As a building or pest inspector, a significant portion of your work may be from customers who are looking to buy a property. Your pre-purchase building inspection or pest inspection could be the deciding factor that helps them decide to buy or not to buy. That’s the big reason why it’s so important to let them know about any limitations that affect your inspection and give them recommendations that may inform their buying decision.
In your line of work, encountering obstructions during a pre-purchase building and pest inspection is not uncommon. If you can’t fully inspect a particular area of the property because of fixtures, fittings, overgrown plants, stored boxes etc, make sure you photograph and document these obstructions and let your customer know as part of your report.
In this article Rapid Solutions shares some common pre-purchase building and pest inspection obstructions, limitations and risks you might experience. We also share why it’s so important to properly document these limitations and communicate them to your customer. Find out what these steps are and how to deal with them to safeguard your business from potential claims.
Avoiding claims after pre-purchase building and/or pest inspection
Your business’ success is built on growing your reputation and getting new and repeat jobs. But that’s not all. It’s also built by protecting that reputation and revenue stream by avoiding claims (or liability). One of the biggest risks of a customer finding fault with your pre-purchase building or pest inspection is that they could lodge a claim against your business.
Imagine the impact on them and your business if they’ve gone ahead and bought a property then discovered damage that they believe wasn’t picked up in your inspection.
This could happen, even if you’ve done your due diligence and carried out your pre-purchase building and pest inspection properly. However, if you’ve documented and clearly communicated the limitations and risks to your customer timeously, along with recommendations to overcome these barriers, then you’re in a stronger position to prove you’re not liable. This could save you from paying your customer’s losses and legal bills, and help keep your business’s reputation intact.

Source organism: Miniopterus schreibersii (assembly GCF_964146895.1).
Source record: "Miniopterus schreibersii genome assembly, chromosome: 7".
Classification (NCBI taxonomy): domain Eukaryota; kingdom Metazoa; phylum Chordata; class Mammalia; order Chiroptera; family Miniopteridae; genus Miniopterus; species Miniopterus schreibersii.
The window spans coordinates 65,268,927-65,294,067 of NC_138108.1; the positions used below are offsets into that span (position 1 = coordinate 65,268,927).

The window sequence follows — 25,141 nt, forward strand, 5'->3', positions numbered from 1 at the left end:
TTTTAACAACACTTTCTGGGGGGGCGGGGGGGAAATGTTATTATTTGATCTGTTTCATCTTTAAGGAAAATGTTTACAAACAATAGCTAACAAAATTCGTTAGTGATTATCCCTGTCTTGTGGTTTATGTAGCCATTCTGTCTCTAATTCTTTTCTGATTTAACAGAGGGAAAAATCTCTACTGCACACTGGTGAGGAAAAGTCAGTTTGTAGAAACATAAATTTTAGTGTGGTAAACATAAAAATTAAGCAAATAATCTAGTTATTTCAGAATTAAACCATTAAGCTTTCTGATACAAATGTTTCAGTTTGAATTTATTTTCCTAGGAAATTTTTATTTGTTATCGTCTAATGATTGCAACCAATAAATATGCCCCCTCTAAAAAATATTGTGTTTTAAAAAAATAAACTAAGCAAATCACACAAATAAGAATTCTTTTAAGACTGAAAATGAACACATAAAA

Where are the biggest pre-purchase building and pest inspection risks?
Rapid Solutions CEO Belinda Smith is familiar with limitations you might experience during a pre-purchase building and pest inspection. She’s also familiar with common claims that pest and building inspectors experience when clients find building defects or termite damage that wasn’t identified in a pre-purchase inspection report.
“Limitations to pre-purchase building and pest inspection are typically in the roof space and subfloor but could also be areas obstructed by shelving, furniture, furnishings such as curtains as well as vegetation.”
– Rapid Solutions CEO, Belinda Smith
Belinda shares some important steps to help prevent your business from being liable in the case of a claim that results from limitations.
Here are her three top tips:
#1 Specific reporting beats generic reporting
Compliant reporting can be done in several ways, including using a reporting app for on-the-go reporting (read our article on rapid, compliant reporting with tips from an expert). But even though reporting systems can be efficient and effective tools for inspecting and reporting, don’t fall into the trap of relying on standard wordings and warnings.
Reporting templates are only a guideline; you need to add whatever is important to your unique inspection situation. Ultimately, you and your business are responsible for the quality of the pre-purchase building or pest inspection you do.
Importantly, areas with obstructions or that are inaccessible for another reason should be mentioned specifically, photographed and recommendations need to be made to remove or address the limitation. Don’t rely on standard clauses about limitations and obstructions in general. In your line of work every job is different and your reporting template might not cover certain limitations you encounter. That’s why you should always tailor your report to the individual inspection circumstances.